Iconic American portraits were significant in creating the perception of the New World. George Washington was the first American president and the only president unanimously elected to office. Photography did not exist yet, so an artist was hired to paint the representatives of the new America. Gilbert Stuart (1755-1828), an American painter, gained lasting fame for painting America's first president. The painting George Washington, also known as The Athenaeum (10.11), is a 1796 unfinished painting; however, it was used as the current image of George Washington on the one-dollar bill. This portrait was never finished, but Stuart used it to create about seventy-five other portraits, using this one as the model. Stuart eventually created about one hundred paintings of Washington based on three originals.
Stuart also painted the 64-year-old Lansdowne Portrait of George Washington (10.12) during Washington's last year of his presidency, hanging today in the East Room of the White House. First Lady Dolly Madison is credited with rescuing the painting during the War of 1812. During the war, the British set the White House on fire, and Madison directed workers to take the portrait out of the frame and move it to a safe place.
Another American painter, Charles Wilson Peale (1741-1827), created two paintings portraying George Washington, one in a battle (10.13) and one standing (10.14). These two portraits of a younger Washington mirror a large, tall man (for the time), capable of commanding an army and a new nation. The elegant military dress contrasts with the darkening gloomy sky constructing Washington as a formable figure.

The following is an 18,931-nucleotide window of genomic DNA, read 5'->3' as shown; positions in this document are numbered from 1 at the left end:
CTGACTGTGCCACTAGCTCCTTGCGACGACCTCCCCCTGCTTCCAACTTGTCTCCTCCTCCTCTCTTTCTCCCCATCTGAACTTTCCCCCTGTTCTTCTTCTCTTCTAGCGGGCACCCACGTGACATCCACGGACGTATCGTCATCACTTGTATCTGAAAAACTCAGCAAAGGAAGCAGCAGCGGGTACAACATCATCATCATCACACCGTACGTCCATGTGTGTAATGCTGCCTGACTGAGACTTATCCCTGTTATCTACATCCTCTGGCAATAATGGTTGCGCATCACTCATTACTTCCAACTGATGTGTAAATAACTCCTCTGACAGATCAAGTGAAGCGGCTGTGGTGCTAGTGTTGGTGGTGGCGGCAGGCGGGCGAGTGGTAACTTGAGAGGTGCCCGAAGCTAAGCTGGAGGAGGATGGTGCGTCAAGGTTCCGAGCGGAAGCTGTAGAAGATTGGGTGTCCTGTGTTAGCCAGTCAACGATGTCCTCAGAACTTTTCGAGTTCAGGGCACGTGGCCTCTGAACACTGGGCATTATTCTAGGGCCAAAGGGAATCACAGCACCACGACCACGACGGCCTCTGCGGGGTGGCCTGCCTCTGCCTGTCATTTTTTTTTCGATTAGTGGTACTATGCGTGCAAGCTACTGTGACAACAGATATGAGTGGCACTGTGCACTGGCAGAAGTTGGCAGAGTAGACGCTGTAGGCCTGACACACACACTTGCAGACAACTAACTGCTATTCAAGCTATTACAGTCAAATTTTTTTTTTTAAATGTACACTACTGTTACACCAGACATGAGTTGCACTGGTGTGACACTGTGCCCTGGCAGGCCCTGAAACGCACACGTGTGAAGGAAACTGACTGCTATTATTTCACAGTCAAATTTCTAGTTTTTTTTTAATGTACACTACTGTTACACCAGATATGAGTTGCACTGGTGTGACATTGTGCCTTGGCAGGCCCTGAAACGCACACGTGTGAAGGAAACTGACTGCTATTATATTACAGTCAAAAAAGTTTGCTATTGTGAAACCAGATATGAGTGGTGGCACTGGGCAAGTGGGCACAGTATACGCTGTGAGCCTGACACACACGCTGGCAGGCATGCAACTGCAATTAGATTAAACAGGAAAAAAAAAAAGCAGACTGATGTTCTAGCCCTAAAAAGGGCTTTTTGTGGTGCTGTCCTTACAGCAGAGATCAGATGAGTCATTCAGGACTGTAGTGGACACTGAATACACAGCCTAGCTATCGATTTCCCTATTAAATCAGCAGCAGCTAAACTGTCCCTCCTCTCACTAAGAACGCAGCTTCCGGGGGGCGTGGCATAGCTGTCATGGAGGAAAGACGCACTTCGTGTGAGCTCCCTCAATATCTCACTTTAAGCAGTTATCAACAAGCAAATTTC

Peale was more than a portrait artist, he was a naturalist, inventor, and collector of artifacts from science, founding the first American museum to commemorate the newest democracy since Ancient Greece. The museum contained a full mastodon skeleton and was the earliest to adopt the Linnaean taxonomy, biological classification of organisms established by Carl Linnaeus. The museum was the first building of curiosities, an institution, and a model continually evolving into the present-day natural science museums.
The Declaration of Independence (10.15) by John Trumbull (1756-1843) is one of the most iconic American paintings of all time. Located historic Independence Hall, Philadelphia, the central theme of the painting is the actual signing of the new colonies Declaration of Independence from Britain. Trumbull was commissioned to paint four Revolutionary-era historical scenes by the United States Congress. Forty-seven of the nation's founders are in attendance to witness the men signing the initial draft of the decree as it lay on the desk. An image from the painting is used today on the back of the two-dollar bill.
Capturing the pivotal battle of Trenton, Trumbull painted General George Washington at Trenton (10.16) on a full-size canvas in a yellow and black uniform with his horse and boats of soldiers against the darkening skies of the river. Washington seems contemplative as he seems to visualize his move against the rapidly advancing enemy before he mounts the agitated horse. Both Peale's and Trumbull's renditions of Washington give him the appearance of someone larger than life, ready to lead.